IBM - NoSQL Graph StoreDB2 Graph Store is an optimized way to store graph triples inside DB2 database. Support for the SPARQL query language
Support for popular RDF Java APIs like JENA
Support for HTTP SPARQL end-point via JOSEKI
SparQLed - Assisted SPARQL EditorSparQLed is an interactive SPARQL editor that provides context-aware recommendations, helping users in formulating complex SPARQL queries across multiple heterogeneous data sources.
AKSW : Projects / LIMESLIMES is a link discovery framework for the Web of Data. It implements time-efficient approaches for large-scale link discovery based on the characteristics of metric spaces. It is easily configurable via a web interface. It can also be downloaded as standalone tool for carrying out link discovery locally.
Misc Thoughts, Excel and SPARQLI often end up running a big SPARQL query (usually on a server), exporting the results a TSV, and post processing the results with some combination of vi, perl, awk, sort etc., then loading the processed data into a copy of Excel to get stats out of it, or produce a chart or whatever.
The other day I was wondering if you could pull results directly from a SPARQL endpoint into Excel. Well, it turns out that you can, via something called an Internet Query File.Steve Harris
SPARQLZ Shines as a Vision for Linked Data Made EasySPARQLZ is a stealth technology project aimed to provide a graphical user interface for everyday users to assemble, edit, share and mash-up modular, persistent, real-time searches across the web of Linked DataReadWriteWeb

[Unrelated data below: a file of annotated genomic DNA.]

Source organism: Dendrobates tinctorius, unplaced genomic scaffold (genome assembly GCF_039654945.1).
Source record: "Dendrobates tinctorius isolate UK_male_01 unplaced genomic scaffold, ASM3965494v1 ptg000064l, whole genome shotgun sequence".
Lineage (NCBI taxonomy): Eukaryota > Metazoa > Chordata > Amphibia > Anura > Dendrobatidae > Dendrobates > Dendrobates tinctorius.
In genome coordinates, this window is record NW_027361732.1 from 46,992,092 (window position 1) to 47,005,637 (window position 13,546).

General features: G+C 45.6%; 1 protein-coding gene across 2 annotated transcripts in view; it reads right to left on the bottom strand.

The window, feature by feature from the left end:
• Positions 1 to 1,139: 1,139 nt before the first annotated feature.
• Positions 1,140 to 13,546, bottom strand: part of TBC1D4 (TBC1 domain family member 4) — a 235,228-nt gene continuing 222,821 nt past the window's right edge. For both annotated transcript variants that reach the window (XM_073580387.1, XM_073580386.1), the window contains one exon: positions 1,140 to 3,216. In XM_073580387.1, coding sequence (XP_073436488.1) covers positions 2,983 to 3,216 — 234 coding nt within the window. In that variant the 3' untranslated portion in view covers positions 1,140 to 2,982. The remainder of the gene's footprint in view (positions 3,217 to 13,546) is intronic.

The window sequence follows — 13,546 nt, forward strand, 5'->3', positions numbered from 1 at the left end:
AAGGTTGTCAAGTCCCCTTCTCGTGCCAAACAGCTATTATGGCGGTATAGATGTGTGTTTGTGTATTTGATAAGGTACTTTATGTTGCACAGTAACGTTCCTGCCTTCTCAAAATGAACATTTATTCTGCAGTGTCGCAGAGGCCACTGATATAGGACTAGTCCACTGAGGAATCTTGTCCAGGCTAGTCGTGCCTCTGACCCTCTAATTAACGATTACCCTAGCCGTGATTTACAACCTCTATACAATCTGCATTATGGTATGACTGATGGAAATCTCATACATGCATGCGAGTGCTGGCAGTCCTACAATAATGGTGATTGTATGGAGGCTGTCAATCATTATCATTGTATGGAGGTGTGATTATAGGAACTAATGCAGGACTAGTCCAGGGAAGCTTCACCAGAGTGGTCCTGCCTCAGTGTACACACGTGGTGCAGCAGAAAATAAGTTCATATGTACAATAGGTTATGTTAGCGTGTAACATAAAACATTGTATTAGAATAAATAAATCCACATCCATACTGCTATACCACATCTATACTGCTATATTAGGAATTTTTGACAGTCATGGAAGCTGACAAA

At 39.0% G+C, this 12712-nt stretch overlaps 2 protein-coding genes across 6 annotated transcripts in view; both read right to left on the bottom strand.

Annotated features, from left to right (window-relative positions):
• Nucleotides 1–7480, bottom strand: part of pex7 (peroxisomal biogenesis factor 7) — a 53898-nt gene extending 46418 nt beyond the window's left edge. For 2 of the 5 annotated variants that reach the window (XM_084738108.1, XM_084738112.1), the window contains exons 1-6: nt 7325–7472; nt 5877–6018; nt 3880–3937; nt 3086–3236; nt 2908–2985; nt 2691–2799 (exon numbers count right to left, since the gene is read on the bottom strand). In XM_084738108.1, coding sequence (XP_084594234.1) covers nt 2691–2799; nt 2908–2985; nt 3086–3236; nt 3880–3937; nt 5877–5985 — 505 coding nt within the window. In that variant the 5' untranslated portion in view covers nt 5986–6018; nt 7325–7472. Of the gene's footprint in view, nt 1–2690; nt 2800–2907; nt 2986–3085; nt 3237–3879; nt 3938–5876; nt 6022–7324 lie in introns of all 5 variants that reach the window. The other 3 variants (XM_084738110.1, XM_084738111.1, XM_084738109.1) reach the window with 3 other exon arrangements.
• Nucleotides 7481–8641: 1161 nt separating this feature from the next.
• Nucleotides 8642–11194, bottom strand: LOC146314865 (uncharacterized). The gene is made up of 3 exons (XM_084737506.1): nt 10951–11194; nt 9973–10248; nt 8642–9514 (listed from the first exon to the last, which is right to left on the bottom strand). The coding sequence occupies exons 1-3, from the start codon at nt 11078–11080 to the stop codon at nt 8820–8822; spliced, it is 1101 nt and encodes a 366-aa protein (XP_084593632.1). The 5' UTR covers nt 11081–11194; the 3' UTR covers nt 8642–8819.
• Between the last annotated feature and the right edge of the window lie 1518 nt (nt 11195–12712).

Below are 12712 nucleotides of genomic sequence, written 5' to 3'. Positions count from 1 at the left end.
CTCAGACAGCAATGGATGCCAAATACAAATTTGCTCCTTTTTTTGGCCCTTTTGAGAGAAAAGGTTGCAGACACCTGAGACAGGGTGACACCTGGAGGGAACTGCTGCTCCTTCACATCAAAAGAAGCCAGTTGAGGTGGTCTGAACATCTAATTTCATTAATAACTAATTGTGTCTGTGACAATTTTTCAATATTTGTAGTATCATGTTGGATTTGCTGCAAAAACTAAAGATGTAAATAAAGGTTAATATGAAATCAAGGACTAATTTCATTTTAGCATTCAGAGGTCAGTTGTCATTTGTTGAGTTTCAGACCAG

Unlocking innovation | data.gov.ukAdvised by Sir Tim Berners-Lee and Professor Nigel Shadbolt and others, government are opening up data for reuse. This site seeks to give a way into the wealth of government data and is under constant development. We want to work with you to make it better.
BLOGIC; or, Now What's in a Link?. (ISWC 2009 Invited Talk)Putting logic on the Web has seemed like an intellectual one-way street: the logic was all worked out a century ago or more, the technology is 20 years old, and we are simply dealing with the dirty practical business of putting it into XML and getting it onto the Web. But there needs to be some intellectual traffic in the other direction. When logic meets the Web we have to re-think several of the basic assumptions of logic itself, to the point that it should be seen as a new subject, with a new name: blogic. This talk surveys several foundational issues in blogic that either never arose previously in logic, or have to now be reconsidered, focussing particularly on issues arising from linked data and the need for an 'intimatelyRelatedButMaybeNotActuallySameAs' relation. Pat Hayes